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Liv-ex index: Being the best of the rest

Now recognised with their own Liv-ex index, the Rest of the World offerings are offering a healthy return for buyers who are prepared to broaden their horizons.

Fine WineIn 2010 and 2011, trade for ‘other’ regions – that is, those beyond Bordeaux, Burgundy, Champagne, Italy and the Rhône – accounted for less than half a percent of all trade on Liv-ex. There was such little demand on the secondary market that the wines did not feature in, nor were they represented by, any index.

Fast-forward three years and the annual trade share for those regions is 2.4% – roughly the same as Burgundy (which now takes over 6%) in 2011. The Liv-ex Fine Wine 1000 Index, launched in January this year, includes a sub-index dedicated to tracking the top wines from several of those “other” regions: Australia, Portugal, Spain and the US. And this index – the Rest of the World 50 (ROW 50) – illustrates just how strongly these wines have performed in relation to the rest of the market.

As shown in Chart 1, the ROW 50 has been climbing steadily for some time. While the Bordeaux 500 and Bordeaux Legends 50 have dropped by over 20% in the last three years, the ROW 50 has risen by 17%. Year to date, it is the only index showing positive movement, with a 2% rise since the start of 2014.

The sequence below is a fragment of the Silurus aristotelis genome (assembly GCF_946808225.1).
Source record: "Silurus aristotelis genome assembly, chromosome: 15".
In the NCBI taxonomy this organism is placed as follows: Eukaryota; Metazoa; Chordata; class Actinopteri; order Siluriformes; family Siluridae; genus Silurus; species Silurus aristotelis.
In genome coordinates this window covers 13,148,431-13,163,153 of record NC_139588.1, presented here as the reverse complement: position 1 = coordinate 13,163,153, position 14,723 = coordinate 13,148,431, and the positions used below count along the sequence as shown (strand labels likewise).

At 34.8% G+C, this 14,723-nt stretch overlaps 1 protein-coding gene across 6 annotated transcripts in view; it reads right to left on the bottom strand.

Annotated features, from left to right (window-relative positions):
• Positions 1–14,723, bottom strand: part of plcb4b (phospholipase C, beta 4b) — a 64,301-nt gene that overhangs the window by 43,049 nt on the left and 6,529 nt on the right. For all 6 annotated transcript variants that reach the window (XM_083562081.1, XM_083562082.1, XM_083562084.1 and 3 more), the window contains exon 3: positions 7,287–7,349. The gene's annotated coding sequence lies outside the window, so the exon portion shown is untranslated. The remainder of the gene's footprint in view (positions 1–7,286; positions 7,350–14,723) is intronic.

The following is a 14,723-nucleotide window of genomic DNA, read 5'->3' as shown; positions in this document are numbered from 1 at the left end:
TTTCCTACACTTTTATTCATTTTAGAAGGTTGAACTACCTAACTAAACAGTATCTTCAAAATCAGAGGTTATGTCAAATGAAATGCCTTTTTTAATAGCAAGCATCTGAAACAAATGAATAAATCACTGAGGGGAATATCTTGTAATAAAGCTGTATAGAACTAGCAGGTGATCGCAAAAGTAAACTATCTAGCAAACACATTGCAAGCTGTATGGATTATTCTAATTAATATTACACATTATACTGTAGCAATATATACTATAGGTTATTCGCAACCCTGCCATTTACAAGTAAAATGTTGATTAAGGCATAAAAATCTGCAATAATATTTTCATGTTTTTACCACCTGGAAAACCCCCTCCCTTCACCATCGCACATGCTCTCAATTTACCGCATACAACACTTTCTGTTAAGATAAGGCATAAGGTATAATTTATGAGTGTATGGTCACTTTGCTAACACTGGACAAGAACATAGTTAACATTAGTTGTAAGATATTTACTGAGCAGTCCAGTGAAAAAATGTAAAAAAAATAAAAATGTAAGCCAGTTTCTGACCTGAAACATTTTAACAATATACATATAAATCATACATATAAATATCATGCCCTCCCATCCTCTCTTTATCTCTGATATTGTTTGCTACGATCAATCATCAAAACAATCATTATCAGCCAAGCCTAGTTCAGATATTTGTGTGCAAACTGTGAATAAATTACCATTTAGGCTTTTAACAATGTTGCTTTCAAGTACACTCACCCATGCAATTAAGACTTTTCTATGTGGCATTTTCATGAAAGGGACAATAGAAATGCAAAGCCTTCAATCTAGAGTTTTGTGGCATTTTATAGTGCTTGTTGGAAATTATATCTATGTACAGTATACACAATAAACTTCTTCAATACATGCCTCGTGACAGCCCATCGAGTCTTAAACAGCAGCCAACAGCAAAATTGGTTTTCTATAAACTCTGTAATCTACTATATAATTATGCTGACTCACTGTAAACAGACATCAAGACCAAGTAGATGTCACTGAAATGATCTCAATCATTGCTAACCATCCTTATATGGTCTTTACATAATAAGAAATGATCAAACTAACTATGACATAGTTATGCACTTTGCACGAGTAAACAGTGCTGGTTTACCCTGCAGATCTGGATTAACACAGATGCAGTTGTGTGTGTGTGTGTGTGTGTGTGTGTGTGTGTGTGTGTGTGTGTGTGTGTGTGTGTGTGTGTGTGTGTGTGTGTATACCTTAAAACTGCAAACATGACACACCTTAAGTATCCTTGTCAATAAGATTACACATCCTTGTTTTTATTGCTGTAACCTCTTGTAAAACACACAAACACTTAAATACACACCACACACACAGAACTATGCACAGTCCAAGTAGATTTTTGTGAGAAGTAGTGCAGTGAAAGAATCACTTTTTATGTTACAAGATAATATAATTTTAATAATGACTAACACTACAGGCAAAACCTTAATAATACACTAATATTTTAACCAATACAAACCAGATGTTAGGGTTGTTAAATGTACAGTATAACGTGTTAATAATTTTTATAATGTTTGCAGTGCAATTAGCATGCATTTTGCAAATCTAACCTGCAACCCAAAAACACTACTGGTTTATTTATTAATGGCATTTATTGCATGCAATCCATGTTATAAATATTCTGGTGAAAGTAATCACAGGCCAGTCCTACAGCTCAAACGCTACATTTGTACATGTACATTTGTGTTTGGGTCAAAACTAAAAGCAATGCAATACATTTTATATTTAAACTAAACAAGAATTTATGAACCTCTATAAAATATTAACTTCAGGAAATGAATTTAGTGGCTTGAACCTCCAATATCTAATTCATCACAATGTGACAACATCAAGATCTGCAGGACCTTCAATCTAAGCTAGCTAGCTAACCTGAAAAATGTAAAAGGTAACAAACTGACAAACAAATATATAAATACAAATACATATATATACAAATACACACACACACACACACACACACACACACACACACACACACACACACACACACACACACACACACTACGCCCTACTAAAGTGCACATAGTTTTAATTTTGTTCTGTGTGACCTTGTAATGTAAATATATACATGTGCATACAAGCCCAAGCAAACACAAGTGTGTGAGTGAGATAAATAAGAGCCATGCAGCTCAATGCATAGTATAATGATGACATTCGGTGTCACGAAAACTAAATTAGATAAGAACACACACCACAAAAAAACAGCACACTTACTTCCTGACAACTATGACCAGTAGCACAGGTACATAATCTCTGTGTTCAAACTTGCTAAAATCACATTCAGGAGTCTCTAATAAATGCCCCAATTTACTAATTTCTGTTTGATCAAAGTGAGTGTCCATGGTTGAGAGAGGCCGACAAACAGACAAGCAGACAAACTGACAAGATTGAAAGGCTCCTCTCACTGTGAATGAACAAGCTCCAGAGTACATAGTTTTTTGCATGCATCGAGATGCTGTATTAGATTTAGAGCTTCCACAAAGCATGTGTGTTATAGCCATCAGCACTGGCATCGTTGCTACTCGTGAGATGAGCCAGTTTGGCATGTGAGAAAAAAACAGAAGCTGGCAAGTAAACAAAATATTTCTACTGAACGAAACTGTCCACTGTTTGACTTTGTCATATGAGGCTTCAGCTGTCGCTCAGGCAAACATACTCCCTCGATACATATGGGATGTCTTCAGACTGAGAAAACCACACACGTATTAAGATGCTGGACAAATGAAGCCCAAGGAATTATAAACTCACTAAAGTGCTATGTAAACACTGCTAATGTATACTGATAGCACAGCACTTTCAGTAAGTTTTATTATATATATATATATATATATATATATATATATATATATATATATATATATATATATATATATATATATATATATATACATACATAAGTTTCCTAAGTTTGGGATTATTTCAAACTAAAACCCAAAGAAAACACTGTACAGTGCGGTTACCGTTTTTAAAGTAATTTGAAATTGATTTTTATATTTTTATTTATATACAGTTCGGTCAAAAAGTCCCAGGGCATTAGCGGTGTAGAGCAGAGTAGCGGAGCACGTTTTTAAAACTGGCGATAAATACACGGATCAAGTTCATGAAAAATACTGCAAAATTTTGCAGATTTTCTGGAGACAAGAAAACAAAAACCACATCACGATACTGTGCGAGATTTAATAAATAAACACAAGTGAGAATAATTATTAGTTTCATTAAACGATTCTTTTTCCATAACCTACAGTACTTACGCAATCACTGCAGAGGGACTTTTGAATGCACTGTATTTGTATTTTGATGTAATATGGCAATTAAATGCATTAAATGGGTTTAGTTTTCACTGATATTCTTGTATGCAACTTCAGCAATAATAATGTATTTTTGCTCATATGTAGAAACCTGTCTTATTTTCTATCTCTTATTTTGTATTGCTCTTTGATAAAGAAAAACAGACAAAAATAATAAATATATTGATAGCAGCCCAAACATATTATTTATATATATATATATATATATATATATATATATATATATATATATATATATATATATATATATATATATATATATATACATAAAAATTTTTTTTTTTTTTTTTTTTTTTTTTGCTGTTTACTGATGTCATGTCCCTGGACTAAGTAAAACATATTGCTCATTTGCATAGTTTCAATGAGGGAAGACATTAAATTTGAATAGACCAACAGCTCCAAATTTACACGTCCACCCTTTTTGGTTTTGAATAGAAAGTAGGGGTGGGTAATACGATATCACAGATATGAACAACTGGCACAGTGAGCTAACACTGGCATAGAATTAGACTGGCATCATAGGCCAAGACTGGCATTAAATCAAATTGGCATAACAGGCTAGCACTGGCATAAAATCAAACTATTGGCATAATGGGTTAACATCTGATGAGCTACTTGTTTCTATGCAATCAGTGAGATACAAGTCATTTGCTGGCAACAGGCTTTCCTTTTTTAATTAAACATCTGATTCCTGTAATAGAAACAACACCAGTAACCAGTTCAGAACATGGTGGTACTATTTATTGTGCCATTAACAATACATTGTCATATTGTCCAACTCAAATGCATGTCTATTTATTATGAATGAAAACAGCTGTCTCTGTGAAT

LIVEX

So why have the wines within this index defied prevailing market trends above all others? One reason may be a spate of good vintages that have drawn attention to back vintages. In March 2013 Penfolds Grange 2008 was scored 100 points by Lisa Perotti-Brown MW of The Wine Advocate; in August it scored 100 in the Wine Spectator.

Back vintages subsequently rose in price: the 97-point (WS) 2005 has climbed 33% in three years and the 94-point (WS) 1999 has climbed 19%. Likewise, the release of Opus One 2010 – described by winemaker Michael Silacci as “maybe my best vintage yet” – appears to have helped boost prices for previous years. The best performer is the 2006, which was trading for £1,150 per 12x75cl on Liv-ex in 2010. Last month it traded for £2,000, a rise of 74% in four years. And Vega Sicilia Unico 2004, the latest vintage to be released, was awarded 97 from The Wine Advocate. This year alone, prices for the wine’s last ten physical vintages have climbed more than 7%.

The wines in the ROW 50 are the equivalent “first growths” of their respective regions; they are globally recognised. For some, popularity among buyers has been connected to the brand, meaning that the wines are a similar price irrespective of age or score. Most Opus One vintages are around the £2,200 mark, and the four most recent physical vintages of Vega Sicilia vary by less than 10% (on the plus side, the 97 point 2004 can be bought for just £100 more than the 94 point 2003). They are all significantly cheaper than any Bordeaux first growth.

In 2013, buyers looked beyond Bordeaux to Burgundy, Italy and Champagne. Now they are going further. The value in the fine wine market is certainly out there, and it seems that those broadening their horizons have been rewarded.

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